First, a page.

Vincente Cuevas is a health promotions coordinator at the Barnes Center at The Arch. Blaine Moore works for the 274th Air Support Operations Squadron at Hancock Airport. And Mary Welker works in the Office of Professional Research and Development in…
New Year, Same You but With Attainable Goals
The year 2020 is just around the corner as Syracuse University employees prepare for Orange Appreciation Days. The New Year, paired with a time of rest, provides a rare and important time for pause and reflection. Thinking back on 2019 can provide perspective on your life as you set intentions for 2020.
Rather than encouraging New Year’s resolutions, which can be short-lived and unrealistic, Gail Grozalis, executive director of Wellness, recommends relishing in the opportunity to reflect. Still, resolutions can work for some; they can be fun and sometimes jump start positive health behavior, Grozalis says. Whether you’re a resolution setter or not, take a moment to reflect on the questions below Grozalis rounded up for you:
- What were your highlights of 2019? What were the moments worth remembering?
- What worked great for you this year that you would like to carry forward into 2020?
- What was a proud moment for you?
- What was your biggest challenge?
- What did you learn about yourself?
- What one word describes 2019 for you?
- Identify “your word” for 2020 (fun, peace, quiet, simple, strong, etc.).
- What do you want more of in the New Year?
- How will you simplify your life in the New Year?
For the resolution setters, or those looking to set new goals after reflecting on the previous year, below are some tips from your colleagues to help you along the way!
Professional Development and Goal Setting
Kyle Danzey, assistant director of career services in the Whitman School, provided Syracuse University News with tips on taking your professional life to the next level in 2020:
Goal-setting is an important component of the career development process. By setting clearly defined goals, you can measure your progress toward the vision you have for your professional future.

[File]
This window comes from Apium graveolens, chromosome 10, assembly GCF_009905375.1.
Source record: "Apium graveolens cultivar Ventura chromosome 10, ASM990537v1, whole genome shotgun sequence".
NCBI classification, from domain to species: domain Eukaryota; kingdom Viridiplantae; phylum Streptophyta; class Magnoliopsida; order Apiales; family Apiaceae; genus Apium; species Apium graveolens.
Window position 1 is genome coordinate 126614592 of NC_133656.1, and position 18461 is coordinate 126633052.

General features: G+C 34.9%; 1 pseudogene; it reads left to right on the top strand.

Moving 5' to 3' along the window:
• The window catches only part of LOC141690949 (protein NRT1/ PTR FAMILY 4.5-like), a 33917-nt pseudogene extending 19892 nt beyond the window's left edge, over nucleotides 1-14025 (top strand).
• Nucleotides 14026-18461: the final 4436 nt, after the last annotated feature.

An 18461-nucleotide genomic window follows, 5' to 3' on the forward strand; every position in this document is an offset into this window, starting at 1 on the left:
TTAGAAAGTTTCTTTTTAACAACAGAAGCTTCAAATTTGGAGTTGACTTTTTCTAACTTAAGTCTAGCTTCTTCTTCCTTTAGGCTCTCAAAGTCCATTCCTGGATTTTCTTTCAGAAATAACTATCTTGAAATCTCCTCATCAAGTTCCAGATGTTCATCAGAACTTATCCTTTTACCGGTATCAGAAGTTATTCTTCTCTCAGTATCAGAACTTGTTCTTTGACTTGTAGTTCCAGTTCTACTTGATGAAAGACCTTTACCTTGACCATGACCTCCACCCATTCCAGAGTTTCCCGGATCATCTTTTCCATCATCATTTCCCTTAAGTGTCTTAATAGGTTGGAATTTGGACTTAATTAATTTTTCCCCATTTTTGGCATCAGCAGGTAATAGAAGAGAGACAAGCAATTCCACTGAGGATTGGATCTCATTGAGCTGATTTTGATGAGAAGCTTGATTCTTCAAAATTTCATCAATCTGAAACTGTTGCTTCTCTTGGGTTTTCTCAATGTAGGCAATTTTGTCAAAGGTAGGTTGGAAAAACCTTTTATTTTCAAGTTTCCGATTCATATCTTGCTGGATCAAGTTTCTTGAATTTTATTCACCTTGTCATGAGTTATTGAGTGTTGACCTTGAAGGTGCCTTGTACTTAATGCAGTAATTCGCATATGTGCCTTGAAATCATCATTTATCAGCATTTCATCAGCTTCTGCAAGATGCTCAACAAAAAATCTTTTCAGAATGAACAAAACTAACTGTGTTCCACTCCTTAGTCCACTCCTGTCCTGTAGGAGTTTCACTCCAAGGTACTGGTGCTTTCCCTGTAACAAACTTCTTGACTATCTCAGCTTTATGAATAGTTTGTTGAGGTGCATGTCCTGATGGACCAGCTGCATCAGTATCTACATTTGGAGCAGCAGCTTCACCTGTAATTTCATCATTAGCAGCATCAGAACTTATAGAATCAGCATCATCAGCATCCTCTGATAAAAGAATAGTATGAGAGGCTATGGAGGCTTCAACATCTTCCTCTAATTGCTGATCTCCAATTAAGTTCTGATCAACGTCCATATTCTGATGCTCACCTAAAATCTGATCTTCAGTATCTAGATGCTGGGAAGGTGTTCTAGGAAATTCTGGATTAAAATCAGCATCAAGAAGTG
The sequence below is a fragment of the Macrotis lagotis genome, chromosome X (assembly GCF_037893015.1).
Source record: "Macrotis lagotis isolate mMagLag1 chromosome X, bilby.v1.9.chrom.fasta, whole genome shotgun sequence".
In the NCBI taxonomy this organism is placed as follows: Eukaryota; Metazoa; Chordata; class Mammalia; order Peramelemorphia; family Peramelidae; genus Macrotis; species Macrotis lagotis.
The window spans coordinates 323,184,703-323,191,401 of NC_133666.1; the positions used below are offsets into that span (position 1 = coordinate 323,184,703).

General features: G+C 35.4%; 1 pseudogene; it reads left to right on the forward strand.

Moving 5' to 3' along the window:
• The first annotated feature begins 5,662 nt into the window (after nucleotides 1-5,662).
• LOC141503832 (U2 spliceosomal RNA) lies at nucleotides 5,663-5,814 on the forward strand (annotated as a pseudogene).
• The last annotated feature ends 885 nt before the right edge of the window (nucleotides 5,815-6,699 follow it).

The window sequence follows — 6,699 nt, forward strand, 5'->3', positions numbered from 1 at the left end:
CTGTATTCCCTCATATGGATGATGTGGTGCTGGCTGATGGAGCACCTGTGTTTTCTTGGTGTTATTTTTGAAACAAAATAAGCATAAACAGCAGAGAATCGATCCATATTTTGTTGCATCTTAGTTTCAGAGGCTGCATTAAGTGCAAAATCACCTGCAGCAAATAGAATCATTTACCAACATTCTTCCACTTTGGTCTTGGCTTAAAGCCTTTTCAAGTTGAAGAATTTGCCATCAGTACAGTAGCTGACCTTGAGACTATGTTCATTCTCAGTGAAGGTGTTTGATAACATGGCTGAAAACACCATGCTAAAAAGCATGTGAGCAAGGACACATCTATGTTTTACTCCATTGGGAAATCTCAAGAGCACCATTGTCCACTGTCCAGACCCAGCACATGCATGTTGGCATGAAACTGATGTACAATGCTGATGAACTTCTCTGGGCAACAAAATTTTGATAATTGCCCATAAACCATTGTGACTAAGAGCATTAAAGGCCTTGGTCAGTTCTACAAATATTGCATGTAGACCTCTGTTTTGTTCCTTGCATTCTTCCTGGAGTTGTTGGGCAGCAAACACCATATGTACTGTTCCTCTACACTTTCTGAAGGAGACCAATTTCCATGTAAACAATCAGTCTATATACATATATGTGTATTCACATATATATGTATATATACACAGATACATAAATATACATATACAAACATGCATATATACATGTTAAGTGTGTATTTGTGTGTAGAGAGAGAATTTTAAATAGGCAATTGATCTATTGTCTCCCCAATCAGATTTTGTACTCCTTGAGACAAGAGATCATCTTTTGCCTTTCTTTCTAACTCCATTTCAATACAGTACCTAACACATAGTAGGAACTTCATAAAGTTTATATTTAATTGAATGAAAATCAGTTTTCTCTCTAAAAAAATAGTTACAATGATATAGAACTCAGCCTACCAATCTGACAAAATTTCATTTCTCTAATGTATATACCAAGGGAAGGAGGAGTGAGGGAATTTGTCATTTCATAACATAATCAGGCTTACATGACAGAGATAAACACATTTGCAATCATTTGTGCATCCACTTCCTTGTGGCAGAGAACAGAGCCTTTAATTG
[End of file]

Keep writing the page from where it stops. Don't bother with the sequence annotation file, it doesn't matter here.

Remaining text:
Establish S.M.A.R.T. Goals
A S.M.A.R.T. goal is used to help guide goal setting. S.M.A.R.T. is an acronym that stands for Specific, Measurable, Achievable, Relevant and Timely. The S.M.A.R.T. method is helpful because it sets a clear finish line and makes it easier to track progress.
- Specific: What will be accomplished? What actions will you take?
- Measurable: What data will measure the goal? (How much? How well?)
- Achievable: Is the goal doable? Do you have the necessary skills and resources?
- Relevant: How does the goal align with broader goals? Why is the result important?
- Timely: What is the time frame for accomplishing the goal?
Learn a New Skill
Reflect on your work performance. Is there a skill that would help you in the job that you’re doing? Online resources such as LinkedIn Learning can provide you with an array of skills-based courses. Additionally, you can plan to attend a professional development workshop or training offered through Human Resources at https://hr.syr.edu/professionaldevelopment/staff.
Consider Joining a Professional Association or Attending a Conference
There are professional associations for almost every career field. Joining an association provides members with an opportunity to become informed members of their industry. Many associations offer professional development conferences and workshops that you may find valuable as you define and refine your career goals.
MaryAnn Monforte, professor of accounting practice in the Whitman School, shared with Syracuse University News the key personal finance resolutions or goals you can set for yourself this year.
- Set up your 2020 budget…really this time. It is the best gift you can give yourself! We all say we are going to but before you know it…it’s March and no planning has taken place. A budget takes so much stress out of your life. Even if you know that you are overspending this holiday season, you can plan your budget to reduce your discretionary spending to make up for the holiday cheer you spread. A budget helps you with future spending decisions in the coming year–it takes out the guesswork. A budget is truly the gift that keeps giving.
- Budget saving for yourself. It is never too early to save for retirement. 401(k) contribution limits have increased to $19,500 for 2020; for those over 50, the catch-up limit increased to $6,500 for a total of $26,000.
- Consolidate high-interest credit card debt into lower-rate options. Shop around for the best offers.
- Resolve to take a hard look at recurring subscription charges (Spotify, Netflix, cable/internet service, etc.). Make sure you are really using what you are paying for and that you are receiving the best price available. Cancel those recurring charges that no longer offer any value.
Health and Wellness
When constructing your health and wellness goals for 2020, Grozalis recommends to do the following for each goal:
- Visualize yourself achieving the goal. Write it down in the form of a wellness vision; create a vision board.
- Identify your motivators—why is this wellness goal important to you?
- What are your strengths you can draw upon to realize the goal/vision?
- Think about the challenges that you might encounter along the way and develop some strategies to meet those challenges.